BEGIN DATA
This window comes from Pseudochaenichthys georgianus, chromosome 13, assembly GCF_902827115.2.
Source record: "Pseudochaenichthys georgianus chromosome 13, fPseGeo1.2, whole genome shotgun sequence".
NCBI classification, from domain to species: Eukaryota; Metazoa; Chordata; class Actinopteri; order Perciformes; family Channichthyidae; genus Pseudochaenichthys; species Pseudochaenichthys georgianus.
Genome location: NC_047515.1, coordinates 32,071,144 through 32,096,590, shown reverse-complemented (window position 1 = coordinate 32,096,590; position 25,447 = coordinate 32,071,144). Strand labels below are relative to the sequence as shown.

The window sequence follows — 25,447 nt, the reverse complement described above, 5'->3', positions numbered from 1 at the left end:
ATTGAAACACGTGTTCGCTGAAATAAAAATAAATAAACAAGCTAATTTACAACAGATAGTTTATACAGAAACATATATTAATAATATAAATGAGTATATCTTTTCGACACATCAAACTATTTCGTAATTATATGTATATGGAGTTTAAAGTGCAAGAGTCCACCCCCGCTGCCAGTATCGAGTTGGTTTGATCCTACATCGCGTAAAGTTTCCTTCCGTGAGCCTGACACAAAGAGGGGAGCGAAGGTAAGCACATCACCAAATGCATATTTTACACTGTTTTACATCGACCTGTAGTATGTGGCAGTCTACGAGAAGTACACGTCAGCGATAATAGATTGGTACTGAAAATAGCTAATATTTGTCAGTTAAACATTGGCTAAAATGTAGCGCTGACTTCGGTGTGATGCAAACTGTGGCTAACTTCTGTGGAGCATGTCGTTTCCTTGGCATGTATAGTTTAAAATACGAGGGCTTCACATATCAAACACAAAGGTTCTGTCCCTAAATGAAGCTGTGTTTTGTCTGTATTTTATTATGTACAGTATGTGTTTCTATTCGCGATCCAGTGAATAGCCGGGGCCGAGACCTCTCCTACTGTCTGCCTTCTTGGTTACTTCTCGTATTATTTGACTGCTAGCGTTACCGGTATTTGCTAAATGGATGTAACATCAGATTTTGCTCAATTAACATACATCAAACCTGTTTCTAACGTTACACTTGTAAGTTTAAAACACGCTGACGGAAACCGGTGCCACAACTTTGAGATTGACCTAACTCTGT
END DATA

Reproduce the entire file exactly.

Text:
This window comes from Pseudochaenichthys georgianus, chromosome 13, assembly GCF_902827115.2.
Source record: "Pseudochaenichthys georgianus chromosome 13, fPseGeo1.2, whole genome shotgun sequence".
NCBI classification, from domain to species: Eukaryota; Metazoa; Chordata; class Actinopteri; order Perciformes; family Channichthyidae; genus Pseudochaenichthys; species Pseudochaenichthys georgianus.
Genome location: NC_047515.1, coordinates 32,071,144 through 32,096,590, shown reverse-complemented (window position 1 = coordinate 32,096,590; position 25,447 = coordinate 32,071,144). Strand labels below are relative to the sequence as shown.

The window sequence follows — 25,447 nt, the reverse complement described above, 5'->3', positions numbered from 1 at the left end:
ATTGAAACACGTGTTCGCTGAAATAAAAATAAATAAACAAGCTAATTTACAACAGATAGTTTATACAGAAACATATATTAATAATATAAATGAGTATATCTTTTCGACACATCAAACTATTTCGTAATTATATGTATATGGAGTTTAAAGTGCAAGAGTCCACCCCCGCTGCCAGTATCGAGTTGGTTTGATCCTACATCGCGTAAAGTTTCCTTCCGTGAGCCTGACACAAAGAGGGGAGCGAAGGTAAGCACATCACCAAATGCATATTTTACACTGTTTTACATCGACCTGTAGTATGTGGCAGTCTACGAGAAGTACACGTCAGCGATAATAGATTGGTACTGAAAATAGCTAATATTTGTCAGTTAAACATTGGCTAAAATGTAGCGCTGACTTCGGTGTGATGCAAACTGTGGCTAACTTCTGTGGAGCATGTCGTTTCCTTGGCATGTATAGTTTAAAATACGAGGGCTTCACATATCAAACACAAAGGTTCTGTCCCTAAATGAAGCTGTGTTTTGTCTGTATTTTATTATGTACAGTATGTGTTTCTATTCGCGATCCAGTGAATAGCCGGGGCCGAGACCTCTCCTACTGTCTGCCTTCTTGGTTACTTCTCGTATTATTTGACTGCTAGCGTTACCGGTATTTGCTAAATGGATGTAACATCAGATTTTGCTCAATTAACATACATCAAACCTGTTTCTAACGTTACACTTGTAAGTTTAAAACACGCTGACGGAAACCGGTGCCACAACTTTGAGATTGACCTAACTCTGT